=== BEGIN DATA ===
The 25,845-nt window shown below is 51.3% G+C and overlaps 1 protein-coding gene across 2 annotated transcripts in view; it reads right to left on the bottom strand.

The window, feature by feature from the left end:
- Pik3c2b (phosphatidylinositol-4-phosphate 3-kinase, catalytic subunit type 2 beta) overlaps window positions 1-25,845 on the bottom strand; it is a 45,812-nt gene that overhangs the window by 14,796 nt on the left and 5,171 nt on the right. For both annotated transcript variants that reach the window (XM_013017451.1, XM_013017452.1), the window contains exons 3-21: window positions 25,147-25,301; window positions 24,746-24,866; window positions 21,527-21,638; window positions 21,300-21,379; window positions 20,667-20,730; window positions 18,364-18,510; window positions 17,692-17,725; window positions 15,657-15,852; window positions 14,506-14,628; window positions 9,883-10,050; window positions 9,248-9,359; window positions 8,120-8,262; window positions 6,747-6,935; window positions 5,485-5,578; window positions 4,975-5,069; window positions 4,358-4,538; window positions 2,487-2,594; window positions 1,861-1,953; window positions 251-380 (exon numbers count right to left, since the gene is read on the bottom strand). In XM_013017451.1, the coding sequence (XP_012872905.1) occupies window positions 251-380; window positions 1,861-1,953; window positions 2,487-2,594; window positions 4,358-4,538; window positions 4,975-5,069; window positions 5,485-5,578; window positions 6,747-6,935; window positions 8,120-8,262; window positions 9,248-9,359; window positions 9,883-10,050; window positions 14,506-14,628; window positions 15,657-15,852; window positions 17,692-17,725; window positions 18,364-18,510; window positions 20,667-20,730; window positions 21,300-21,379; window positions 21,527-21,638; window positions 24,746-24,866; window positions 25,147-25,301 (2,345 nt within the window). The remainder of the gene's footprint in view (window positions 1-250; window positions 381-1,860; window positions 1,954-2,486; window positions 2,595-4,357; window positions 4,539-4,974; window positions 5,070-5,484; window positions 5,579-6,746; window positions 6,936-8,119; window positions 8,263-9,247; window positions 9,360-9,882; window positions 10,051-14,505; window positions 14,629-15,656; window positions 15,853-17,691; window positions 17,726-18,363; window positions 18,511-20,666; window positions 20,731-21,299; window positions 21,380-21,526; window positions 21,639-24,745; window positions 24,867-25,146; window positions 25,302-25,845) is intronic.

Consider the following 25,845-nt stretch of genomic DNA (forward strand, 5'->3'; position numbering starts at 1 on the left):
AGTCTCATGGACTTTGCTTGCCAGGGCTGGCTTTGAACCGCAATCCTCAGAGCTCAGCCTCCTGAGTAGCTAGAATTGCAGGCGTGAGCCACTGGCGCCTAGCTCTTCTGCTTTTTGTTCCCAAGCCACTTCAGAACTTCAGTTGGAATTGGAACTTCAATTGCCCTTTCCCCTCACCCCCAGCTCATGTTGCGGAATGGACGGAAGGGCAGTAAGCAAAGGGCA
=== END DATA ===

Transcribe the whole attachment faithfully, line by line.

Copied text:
The 25,845-nt window shown below is 51.3% G+C and overlaps 1 protein-coding gene across 2 annotated transcripts in view; it reads right to left on the bottom strand.

The window, feature by feature from the left end:
- Pik3c2b (phosphatidylinositol-4-phosphate 3-kinase, catalytic subunit type 2 beta) overlaps window positions 1-25,845 on the bottom strand; it is a 45,812-nt gene that overhangs the window by 14,796 nt on the left and 5,171 nt on the right. For both annotated transcript variants that reach the window (XM_013017451.1, XM_013017452.1), the window contains exons 3-21: window positions 25,147-25,301; window positions 24,746-24,866; window positions 21,527-21,638; window positions 21,300-21,379; window positions 20,667-20,730; window positions 18,364-18,510; window positions 17,692-17,725; window positions 15,657-15,852; window positions 14,506-14,628; window positions 9,883-10,050; window positions 9,248-9,359; window positions 8,120-8,262; window positions 6,747-6,935; window positions 5,485-5,578; window positions 4,975-5,069; window positions 4,358-4,538; window positions 2,487-2,594; window positions 1,861-1,953; window positions 251-380 (exon numbers count right to left, since the gene is read on the bottom strand). In XM_013017451.1, the coding sequence (XP_012872905.1) occupies window positions 251-380; window positions 1,861-1,953; window positions 2,487-2,594; window positions 4,358-4,538; window positions 4,975-5,069; window positions 5,485-5,578; window positions 6,747-6,935; window positions 8,120-8,262; window positions 9,248-9,359; window positions 9,883-10,050; window positions 14,506-14,628; window positions 15,657-15,852; window positions 17,692-17,725; window positions 18,364-18,510; window positions 20,667-20,730; window positions 21,300-21,379; window positions 21,527-21,638; window positions 24,746-24,866; window positions 25,147-25,301 (2,345 nt within the window). The remainder of the gene's footprint in view (window positions 1-250; window positions 381-1,860; window positions 1,954-2,486; window positions 2,595-4,357; window positions 4,539-4,974; window positions 5,070-5,484; window positions 5,579-6,746; window positions 6,936-8,119; window positions 8,263-9,247; window positions 9,360-9,882; window positions 10,051-14,505; window positions 14,629-15,656; window positions 15,853-17,691; window positions 17,726-18,363; window positions 18,511-20,666; window positions 20,731-21,299; window positions 21,380-21,526; window positions 21,639-24,745; window positions 24,867-25,146; window positions 25,302-25,845) is intronic.

Consider the following 25,845-nt stretch of genomic DNA (forward strand, 5'->3'; position numbering starts at 1 on the left):
AGTCTCATGGACTTTGCTTGCCAGGGCTGGCTTTGAACCGCAATCCTCAGAGCTCAGCCTCCTGAGTAGCTAGAATTGCAGGCGTGAGCCACTGGCGCCTAGCTCTTCTGCTTTTTGTTCCCAAGCCACTTCAGAACTTCAGTTGGAATTGGAACTTCAATTGCCCTTTCCCCTCACCCCCAGCTCATGTTGCGGAATGGACGGAAGGGCAGTAAGCAAAGGGCA